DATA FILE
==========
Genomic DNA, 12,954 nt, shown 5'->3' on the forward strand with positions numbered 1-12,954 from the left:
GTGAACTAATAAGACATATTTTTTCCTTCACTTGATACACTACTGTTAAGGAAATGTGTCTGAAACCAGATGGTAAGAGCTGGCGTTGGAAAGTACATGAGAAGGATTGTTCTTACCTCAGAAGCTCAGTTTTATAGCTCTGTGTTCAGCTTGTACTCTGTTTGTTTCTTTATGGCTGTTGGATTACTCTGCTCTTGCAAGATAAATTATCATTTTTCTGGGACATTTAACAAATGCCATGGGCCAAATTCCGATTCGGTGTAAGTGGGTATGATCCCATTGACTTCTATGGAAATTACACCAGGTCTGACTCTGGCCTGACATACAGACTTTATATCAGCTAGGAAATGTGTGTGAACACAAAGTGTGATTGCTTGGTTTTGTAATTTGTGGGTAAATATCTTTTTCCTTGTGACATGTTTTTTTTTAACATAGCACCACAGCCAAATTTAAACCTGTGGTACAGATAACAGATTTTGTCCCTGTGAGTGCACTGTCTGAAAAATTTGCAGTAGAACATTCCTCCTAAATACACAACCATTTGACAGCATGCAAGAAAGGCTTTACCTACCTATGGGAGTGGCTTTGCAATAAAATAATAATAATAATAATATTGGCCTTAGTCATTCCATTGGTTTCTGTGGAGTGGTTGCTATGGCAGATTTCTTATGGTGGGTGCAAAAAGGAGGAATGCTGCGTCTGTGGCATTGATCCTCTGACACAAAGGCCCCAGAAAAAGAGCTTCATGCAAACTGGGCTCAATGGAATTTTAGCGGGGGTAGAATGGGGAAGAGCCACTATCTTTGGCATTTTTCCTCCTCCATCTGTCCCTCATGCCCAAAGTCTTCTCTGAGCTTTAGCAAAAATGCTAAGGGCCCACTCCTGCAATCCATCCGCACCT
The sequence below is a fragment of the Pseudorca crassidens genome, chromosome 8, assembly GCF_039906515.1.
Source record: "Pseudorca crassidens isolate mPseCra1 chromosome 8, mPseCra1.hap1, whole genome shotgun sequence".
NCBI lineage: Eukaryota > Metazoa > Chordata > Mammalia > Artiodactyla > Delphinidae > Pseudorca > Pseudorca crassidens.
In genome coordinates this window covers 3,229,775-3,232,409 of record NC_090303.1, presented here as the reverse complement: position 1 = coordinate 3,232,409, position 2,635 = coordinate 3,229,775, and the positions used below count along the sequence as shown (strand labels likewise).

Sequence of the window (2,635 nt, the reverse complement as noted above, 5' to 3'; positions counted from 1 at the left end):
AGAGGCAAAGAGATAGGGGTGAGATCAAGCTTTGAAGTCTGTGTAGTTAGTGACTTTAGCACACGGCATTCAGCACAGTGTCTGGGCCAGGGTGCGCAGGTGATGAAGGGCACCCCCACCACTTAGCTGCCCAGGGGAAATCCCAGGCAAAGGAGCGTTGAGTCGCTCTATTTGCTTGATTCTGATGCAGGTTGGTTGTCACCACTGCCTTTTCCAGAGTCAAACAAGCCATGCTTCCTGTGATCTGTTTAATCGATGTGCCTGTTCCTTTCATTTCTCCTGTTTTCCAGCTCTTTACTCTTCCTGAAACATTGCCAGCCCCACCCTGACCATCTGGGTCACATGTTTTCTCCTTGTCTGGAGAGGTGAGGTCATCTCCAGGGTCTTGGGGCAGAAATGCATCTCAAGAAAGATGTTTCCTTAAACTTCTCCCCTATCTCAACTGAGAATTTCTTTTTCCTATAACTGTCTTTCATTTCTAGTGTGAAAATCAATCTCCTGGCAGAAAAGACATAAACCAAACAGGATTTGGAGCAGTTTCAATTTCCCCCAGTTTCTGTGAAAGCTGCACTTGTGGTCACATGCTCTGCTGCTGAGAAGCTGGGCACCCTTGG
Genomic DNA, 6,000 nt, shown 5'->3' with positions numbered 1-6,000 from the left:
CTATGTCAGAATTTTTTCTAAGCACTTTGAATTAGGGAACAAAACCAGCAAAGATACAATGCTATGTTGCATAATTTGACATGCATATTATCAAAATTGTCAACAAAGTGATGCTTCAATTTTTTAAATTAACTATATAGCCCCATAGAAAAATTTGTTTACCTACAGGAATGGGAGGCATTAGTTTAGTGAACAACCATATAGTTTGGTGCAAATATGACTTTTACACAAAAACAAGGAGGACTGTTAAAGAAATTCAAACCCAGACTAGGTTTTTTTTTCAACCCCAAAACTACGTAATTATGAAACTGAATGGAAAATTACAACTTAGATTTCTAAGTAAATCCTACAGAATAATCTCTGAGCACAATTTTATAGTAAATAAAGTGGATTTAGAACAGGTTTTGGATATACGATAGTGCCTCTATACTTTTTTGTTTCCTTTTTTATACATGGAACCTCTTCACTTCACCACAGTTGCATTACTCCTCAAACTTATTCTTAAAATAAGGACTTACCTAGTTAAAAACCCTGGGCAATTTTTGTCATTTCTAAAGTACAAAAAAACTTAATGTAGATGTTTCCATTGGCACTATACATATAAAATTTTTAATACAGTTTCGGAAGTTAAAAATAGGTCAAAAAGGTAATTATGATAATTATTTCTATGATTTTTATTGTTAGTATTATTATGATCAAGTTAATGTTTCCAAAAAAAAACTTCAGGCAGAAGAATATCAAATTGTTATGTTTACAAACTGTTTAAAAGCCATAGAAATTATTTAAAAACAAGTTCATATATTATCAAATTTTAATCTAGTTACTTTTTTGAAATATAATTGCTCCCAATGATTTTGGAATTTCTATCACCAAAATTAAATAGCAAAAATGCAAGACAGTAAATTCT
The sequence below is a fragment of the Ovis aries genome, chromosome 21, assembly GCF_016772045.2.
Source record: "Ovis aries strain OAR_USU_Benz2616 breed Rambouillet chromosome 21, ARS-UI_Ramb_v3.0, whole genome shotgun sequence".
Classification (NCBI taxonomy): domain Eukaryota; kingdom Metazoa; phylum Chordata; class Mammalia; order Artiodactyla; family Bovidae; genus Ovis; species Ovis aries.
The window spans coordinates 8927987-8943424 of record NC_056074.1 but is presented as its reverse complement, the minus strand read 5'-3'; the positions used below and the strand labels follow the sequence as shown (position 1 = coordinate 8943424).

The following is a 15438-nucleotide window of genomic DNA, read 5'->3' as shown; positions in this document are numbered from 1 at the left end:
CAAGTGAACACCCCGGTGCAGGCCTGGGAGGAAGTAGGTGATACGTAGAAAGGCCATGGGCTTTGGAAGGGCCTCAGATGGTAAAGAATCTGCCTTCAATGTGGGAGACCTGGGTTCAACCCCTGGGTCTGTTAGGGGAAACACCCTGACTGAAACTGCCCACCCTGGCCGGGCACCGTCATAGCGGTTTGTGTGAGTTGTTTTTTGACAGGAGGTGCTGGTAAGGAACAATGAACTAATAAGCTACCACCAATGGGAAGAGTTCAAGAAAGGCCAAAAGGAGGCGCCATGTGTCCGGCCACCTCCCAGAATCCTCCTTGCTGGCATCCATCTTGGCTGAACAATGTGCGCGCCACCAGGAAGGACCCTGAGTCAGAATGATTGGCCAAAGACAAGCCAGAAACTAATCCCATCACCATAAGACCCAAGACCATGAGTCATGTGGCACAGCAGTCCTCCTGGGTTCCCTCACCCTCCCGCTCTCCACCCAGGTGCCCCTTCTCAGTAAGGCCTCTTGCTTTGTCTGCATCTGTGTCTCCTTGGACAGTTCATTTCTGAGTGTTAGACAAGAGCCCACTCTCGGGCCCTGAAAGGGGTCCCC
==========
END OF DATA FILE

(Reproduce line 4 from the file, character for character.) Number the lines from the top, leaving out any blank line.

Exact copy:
Source record: "Pseudorca crassidens isolate mPseCra1 chromosome 8, mPseCra1.hap1, whole genome shotgun sequence".